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Why Short Interest in BP Has Plunged

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Short interest in BP

BP (BP) has observed a fall in its short interest (percentage of outstanding shares) from 0.3% on October 2 to the current level of 0.2%, which usually shows that stock’s bearish sentiment has decreased. Also, during the same period, BP’s stock price has risen 14.5%.

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Why the change in sentiment?

The change in sentiment for BP stock could be due to a series of events that have occurred since October 2, 2017.

To begin with, BP posted its 3Q17 earnings, which surpassed the estimate. Plus, in the quarter, BP launched an IPO (initial public offering) of its wholly owned midstream master limited partnership, BP Midstream Partners LP (BPMP). As BP has vast midstream assets in the United States, the company used some of these assets to raise funds. Also, in 4Q17, BP decided to sell its stake in the Bruce assets in the North Sea. This sale is part of BP’s divestment strategy to focus on only core assets.

In the same quarter, BP announced the launch of its third lubricant blending plant in China to take advantage of rapidly growing demand in the Country. The plant would cost around $230 million, which would represent the single largest investment by BP in a blending plant globally. And last but not least, BP announced the start-up of its seventh mega upstream project, Zohr.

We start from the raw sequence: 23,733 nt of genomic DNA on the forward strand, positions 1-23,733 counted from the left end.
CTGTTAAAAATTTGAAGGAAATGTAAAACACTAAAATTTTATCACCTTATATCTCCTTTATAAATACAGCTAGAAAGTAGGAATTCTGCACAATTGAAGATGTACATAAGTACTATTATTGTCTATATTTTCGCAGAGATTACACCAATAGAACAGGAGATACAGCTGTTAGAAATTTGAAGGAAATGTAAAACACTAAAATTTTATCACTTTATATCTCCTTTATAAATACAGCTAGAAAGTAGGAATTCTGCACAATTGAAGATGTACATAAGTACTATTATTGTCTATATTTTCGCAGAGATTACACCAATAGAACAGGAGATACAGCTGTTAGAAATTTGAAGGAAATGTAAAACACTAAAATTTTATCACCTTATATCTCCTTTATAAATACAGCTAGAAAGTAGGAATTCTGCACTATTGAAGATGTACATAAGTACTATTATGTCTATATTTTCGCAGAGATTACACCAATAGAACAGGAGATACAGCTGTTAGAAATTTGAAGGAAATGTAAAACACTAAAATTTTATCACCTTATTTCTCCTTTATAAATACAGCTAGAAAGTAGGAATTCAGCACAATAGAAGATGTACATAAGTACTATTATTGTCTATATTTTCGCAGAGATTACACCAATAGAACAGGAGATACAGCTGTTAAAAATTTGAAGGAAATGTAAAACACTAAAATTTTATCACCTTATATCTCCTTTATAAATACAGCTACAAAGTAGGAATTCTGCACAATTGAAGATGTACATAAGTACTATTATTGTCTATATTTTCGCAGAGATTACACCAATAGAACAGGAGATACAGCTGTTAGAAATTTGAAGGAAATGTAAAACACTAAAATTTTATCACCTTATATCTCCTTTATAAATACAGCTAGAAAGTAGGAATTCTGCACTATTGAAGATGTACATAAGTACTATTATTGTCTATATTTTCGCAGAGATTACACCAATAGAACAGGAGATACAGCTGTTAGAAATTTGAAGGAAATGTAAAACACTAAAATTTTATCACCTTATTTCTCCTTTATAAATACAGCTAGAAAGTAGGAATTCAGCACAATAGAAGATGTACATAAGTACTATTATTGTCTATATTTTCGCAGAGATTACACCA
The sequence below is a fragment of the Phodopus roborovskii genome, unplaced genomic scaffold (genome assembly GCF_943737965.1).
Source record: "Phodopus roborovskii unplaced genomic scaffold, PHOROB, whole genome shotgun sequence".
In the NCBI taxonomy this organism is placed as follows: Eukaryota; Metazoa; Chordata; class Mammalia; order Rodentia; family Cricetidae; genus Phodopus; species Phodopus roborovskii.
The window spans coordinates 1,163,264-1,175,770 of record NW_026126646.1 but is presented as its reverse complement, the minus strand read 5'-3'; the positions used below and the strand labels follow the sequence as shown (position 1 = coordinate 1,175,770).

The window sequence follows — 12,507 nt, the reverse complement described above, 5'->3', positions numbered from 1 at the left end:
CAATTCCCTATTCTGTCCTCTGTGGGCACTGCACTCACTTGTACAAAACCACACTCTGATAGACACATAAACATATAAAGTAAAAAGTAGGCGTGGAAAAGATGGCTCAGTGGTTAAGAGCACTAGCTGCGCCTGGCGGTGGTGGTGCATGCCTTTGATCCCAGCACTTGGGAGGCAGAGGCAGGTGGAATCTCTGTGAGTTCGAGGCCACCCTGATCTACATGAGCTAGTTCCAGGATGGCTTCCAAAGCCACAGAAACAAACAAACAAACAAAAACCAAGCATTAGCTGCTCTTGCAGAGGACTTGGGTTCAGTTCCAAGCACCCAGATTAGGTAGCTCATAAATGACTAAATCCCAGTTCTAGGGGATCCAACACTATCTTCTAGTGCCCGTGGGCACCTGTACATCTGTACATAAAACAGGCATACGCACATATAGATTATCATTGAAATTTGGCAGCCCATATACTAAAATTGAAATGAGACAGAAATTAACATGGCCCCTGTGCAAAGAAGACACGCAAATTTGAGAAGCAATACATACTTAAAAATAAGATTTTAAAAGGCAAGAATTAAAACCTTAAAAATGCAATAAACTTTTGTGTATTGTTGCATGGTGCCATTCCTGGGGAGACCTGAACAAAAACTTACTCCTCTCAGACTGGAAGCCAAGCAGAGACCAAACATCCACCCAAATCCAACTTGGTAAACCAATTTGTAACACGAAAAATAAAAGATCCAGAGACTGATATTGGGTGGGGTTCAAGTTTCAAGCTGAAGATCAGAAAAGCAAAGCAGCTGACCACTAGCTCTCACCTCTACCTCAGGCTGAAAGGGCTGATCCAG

Peers’ short interest

BP’s peers YPF (YPF), Suncor Energy (SU), and Cenovus Energy (CVE) have also witnessed a falls in their short interest of 0.1%, 0.3%, and 1.4%, respectively, since October 2. Currently, YPF, SU, and CVE’s short interests stand at 0.56%, 0.21%, and 1.6%, respectively. During the same period, YPF and SU have seen a rise in stock prices by 14.4% and 7.6%, respectively. Also, CVE saw a rise in its stock price by 8.8%.

Read on to the next part of this series to learn where BP’s valuation stands ahead of earnings.

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